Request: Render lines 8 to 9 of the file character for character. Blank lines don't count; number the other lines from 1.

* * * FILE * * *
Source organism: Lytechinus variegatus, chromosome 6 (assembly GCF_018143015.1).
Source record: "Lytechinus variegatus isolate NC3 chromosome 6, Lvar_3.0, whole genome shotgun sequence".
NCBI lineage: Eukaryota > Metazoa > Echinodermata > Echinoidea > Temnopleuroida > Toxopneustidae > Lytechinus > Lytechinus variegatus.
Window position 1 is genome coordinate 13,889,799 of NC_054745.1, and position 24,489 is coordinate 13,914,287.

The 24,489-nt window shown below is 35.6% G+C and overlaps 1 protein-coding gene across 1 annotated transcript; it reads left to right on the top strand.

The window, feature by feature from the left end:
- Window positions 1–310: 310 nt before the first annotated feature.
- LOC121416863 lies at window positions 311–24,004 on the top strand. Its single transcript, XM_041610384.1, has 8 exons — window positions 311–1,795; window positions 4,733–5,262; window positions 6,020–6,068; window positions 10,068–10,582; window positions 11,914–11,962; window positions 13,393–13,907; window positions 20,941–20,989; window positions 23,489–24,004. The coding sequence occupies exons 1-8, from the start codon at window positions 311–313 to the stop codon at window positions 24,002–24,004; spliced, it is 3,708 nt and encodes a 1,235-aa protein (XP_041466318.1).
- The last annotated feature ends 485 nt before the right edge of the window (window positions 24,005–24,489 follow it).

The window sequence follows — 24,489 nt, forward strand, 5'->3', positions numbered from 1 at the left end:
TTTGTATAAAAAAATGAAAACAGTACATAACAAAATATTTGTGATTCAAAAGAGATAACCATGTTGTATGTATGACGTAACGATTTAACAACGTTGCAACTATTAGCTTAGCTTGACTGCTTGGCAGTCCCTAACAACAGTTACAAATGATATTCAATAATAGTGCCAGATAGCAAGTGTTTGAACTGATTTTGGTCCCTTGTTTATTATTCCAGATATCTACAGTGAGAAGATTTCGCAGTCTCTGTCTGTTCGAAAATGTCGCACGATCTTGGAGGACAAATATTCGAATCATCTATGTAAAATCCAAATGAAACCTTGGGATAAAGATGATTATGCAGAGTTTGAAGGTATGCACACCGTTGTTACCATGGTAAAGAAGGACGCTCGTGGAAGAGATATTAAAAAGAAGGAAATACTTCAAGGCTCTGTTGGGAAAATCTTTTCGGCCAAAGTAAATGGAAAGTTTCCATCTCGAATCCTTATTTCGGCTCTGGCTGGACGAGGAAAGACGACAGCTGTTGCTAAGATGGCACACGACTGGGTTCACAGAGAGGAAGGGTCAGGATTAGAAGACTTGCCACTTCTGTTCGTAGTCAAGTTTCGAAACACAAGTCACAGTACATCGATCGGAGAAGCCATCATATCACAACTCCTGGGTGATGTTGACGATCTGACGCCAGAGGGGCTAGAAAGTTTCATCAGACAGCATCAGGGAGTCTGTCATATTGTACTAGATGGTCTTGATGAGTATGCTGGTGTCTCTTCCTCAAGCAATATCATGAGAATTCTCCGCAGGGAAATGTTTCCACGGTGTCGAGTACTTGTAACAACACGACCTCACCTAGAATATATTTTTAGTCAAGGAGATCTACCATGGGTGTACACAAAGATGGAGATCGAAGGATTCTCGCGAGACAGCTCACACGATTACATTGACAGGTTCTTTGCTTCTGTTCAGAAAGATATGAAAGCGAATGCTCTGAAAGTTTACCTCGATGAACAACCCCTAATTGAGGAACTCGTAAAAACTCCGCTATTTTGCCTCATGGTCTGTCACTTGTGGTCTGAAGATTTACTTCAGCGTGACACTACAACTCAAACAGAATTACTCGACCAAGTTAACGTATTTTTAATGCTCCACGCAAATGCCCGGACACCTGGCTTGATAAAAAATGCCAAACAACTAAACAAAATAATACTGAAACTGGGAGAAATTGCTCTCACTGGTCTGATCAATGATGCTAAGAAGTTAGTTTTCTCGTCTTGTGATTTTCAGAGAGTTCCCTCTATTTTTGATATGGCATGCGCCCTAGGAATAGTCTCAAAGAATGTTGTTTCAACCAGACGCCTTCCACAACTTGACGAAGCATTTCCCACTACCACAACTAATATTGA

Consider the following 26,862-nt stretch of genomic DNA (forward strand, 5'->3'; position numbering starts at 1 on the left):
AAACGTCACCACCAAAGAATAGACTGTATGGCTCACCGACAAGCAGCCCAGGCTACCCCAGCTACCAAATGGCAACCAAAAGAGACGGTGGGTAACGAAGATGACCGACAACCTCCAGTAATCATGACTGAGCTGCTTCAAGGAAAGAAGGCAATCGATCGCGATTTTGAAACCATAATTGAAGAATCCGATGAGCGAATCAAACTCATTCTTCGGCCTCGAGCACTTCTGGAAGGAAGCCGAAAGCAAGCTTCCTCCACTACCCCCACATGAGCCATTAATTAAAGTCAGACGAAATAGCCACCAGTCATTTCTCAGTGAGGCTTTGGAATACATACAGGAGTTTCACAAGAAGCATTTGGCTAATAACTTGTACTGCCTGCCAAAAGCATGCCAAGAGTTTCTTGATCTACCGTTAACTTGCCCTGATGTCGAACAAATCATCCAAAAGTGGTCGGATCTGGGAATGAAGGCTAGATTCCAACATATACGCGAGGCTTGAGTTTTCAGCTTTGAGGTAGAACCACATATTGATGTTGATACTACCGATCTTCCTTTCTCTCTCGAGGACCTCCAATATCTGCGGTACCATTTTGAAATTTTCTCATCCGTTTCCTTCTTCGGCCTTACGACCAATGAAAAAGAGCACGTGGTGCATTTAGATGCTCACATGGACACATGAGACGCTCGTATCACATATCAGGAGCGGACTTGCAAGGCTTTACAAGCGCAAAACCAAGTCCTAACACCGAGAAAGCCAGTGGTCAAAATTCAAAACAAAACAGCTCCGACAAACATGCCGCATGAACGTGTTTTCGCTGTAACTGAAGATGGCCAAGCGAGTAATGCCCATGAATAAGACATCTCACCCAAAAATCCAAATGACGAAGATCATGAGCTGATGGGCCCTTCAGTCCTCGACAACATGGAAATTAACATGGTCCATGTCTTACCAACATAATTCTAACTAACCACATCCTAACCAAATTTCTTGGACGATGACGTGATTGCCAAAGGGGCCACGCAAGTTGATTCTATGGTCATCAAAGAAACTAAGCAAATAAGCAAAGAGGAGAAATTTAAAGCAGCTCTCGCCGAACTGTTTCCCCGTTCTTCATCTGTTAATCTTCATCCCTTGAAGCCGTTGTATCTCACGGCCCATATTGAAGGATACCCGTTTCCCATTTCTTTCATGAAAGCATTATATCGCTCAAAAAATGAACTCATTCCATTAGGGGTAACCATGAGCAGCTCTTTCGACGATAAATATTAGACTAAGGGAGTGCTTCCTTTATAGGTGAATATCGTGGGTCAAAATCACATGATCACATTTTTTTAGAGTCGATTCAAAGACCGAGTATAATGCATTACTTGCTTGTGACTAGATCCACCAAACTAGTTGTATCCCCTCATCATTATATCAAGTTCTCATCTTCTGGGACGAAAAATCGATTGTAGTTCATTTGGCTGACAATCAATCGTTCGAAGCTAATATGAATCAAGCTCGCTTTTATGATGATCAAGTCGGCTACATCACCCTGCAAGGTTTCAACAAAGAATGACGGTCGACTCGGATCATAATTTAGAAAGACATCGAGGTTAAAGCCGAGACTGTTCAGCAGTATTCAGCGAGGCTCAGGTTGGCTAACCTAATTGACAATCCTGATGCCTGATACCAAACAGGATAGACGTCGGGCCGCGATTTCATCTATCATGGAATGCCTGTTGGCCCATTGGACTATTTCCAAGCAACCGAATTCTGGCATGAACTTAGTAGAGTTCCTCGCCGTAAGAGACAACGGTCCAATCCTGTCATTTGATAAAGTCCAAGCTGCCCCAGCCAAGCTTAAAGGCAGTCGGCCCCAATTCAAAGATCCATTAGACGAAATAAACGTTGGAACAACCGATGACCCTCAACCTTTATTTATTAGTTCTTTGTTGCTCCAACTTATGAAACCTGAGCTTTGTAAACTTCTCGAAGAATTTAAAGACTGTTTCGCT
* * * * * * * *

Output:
- LOC121416863 lies at window positions 311–24,004 on the top strand. Its single transcript, XM_041610384.1, has 8 exons — window positions 311–1,795; window positions 4,733–5,262; window positions 6,020–6,068; window positions 10,068–10,582; window positions 11,914–11,962; window positions 13,393–13,907; window positions 20,941–20,989; window positions 23,489–24,004. The coding sequence occupies exons 1-8, from the start codon at window positions 311–313 to the stop codon at window positions 24,002–24,004; spliced, it is 3,708 nt and encodes a 1,235-aa protein (XP_041466318.1).
- The last annotated feature ends 485 nt before the right edge of the window (window positions 24,005–24,489 follow it).